The stock stereo can be optioned with either XM or Sirius satellite radio, although we haven't been too impressed with the integration of this feature in other Subaru models we've seen. It also comes standard with a six-disc in-dash changer that can read MP3 CDs. There are dedicated buttons for moving through folders, which is nice, but the display only shows file and folder names, not ID3 tags for album, artist, or song title.
The audio system uses an impressive 10 speakers, and we liked the bass the system produced. On tracks with heavy bass lines, we could feel the doors of the car shaking, but we also noticed some speaker hum. The highs and mids weren't very distinct, and the system ultimately didn't have much power. Subaru claims an 80 watt amp, but we were able to turn up the stereo to its arbitrary maximum volume of 40 without being deafened.
We are a little baffled that the navigation system can only be ordered with either the silver or the gold BBS wheels. We don't know what the navigation system has to do with the wheels, but it means a higher option price for Subaru of $3,800, where navigation alone would probably run about $2,000. We used the navigation system in the standard WRX, and evaluated it in our review of that model. It is an excellent and thoroughly modern navigation system with nice map resolution and a full POI database. Further, Bluetooth cell phone integration comes with the navigation system, but we haven't had a chance to evaluate it. The stereo wattage is also increased to 100 watts--it's still not that powerful, but it's an improvement.
Under the hood
The real story behind the 2008 Subaru Impreza WRX STI is in the powertrain, a 2.5-liter boxer four-cylinder engine blown to 305 horsepower with a turbo and intercooler. As we mentioned, the 305 horsepower comes at 6,000rpm, right near redline, and its 290 foot pounds of torque comes in at 4,000rpm. In all sorts of driving conditions, from traffic to the mountains, the car bucks and lags at low engine speeds, but above 4,000rpm it bolts forward with an amazing amount of boost. We tried out the different throttle response settings with the SI drive, ultimately deciding never to use the Intelligent mode, as it just make the car lag even more from start. Sport is good for every day driving, while Sport Sharp is fun on the twisty roads.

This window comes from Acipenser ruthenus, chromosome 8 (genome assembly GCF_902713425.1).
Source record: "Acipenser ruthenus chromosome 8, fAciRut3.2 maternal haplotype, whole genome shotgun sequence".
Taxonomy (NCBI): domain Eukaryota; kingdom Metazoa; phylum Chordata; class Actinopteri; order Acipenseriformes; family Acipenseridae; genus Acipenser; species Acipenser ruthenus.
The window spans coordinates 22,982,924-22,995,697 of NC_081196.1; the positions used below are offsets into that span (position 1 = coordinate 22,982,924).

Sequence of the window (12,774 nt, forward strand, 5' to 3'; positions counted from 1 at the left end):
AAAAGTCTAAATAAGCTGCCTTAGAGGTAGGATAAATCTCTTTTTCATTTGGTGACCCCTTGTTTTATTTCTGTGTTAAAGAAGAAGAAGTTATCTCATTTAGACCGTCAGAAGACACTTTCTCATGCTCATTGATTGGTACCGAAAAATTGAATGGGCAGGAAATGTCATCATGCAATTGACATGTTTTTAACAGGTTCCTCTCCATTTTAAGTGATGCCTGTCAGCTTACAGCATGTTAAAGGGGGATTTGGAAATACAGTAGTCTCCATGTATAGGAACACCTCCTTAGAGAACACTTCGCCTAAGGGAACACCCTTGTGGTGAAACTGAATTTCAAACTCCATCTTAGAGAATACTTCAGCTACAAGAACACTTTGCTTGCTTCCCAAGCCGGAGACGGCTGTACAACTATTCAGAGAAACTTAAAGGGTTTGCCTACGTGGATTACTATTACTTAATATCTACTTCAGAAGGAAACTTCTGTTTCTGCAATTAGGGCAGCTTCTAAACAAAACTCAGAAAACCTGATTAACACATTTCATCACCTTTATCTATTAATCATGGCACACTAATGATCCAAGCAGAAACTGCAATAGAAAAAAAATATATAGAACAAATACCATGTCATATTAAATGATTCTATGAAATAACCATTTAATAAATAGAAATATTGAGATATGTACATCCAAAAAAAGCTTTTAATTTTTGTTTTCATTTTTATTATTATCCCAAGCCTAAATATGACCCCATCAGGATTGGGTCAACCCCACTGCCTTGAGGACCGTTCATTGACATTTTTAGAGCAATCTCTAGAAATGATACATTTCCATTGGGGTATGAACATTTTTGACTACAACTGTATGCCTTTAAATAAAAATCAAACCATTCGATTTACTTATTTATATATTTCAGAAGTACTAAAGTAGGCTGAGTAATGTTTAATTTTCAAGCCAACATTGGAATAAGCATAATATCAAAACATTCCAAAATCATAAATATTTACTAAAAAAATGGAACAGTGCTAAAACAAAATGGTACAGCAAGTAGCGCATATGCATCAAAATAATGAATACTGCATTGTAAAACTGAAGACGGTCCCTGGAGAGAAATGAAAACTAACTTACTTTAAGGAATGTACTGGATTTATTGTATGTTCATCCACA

The clutch and six-speed manual transmission have a very solid feel, and we were impressed to find that the car has a hill-hold feature. While stopped and facing the sky on a steep San Francisco hill, we put the clutch in, shifted to first, took our foot off the brake, and the car didn't roll back.
We described the grip and handling in some detail above. We can't say the car has excellent composure in the corners, but it lets you play so much that we liked it. Subaru's all-wheel-drive system and the car's very stiff suspension work together to keep the tires locked to the road. The adjustable center differential is an interesting feature, but only seems useful if you actually rally this car. We can't imagine being out for a Sunday drive and thinking we need to set the center differential to two ticks below full lock. Fortunately, the automatic setting can be biased toward more or less lock. With the center differential in automatic mode, you push up or down the adjustment switch and the green Auto light on the speedometer displays a plus or minus next to it.
The STI isn't a car for those who want to maximize fuel economy, but we will spell out its mileage here anyway. The EPA gives the car a rating of 17 mpg city and 23 mpg highway. We drove the car hard while we had it, but still got an average of 17.4 mpg that, though not good, is better than we expected. The car doesn't stand out for emissions. It earns the minimum LEV II rating from California's Air Resources Board.
The 2008 Subaru Impreza WRX STI is a little pricey with a base of $34,995, no longer the bargain basement racer of yore. Our only options were a $75 cargo tray and a $163 center armrest. The BBS wheels and navigation package would have run us up another $3,800, bringing the total close to $40,000. As it was, the $645 destination charge brought our total up to $35,878.
For our rating, we generally give the car high marks. We aren't fans of the design aesthetics, so it takes a hit there, but as a hatchback, it does have a practical nature. For performance, we give it nearly a top rating, with the only faults being the very uneven power delivery and the mediocre fuel economy. For cabin tech, we're giving it a relatively high score because of the available navigation system, which we liked in the standard WRX. However, it also gets docked points for the stock audio system.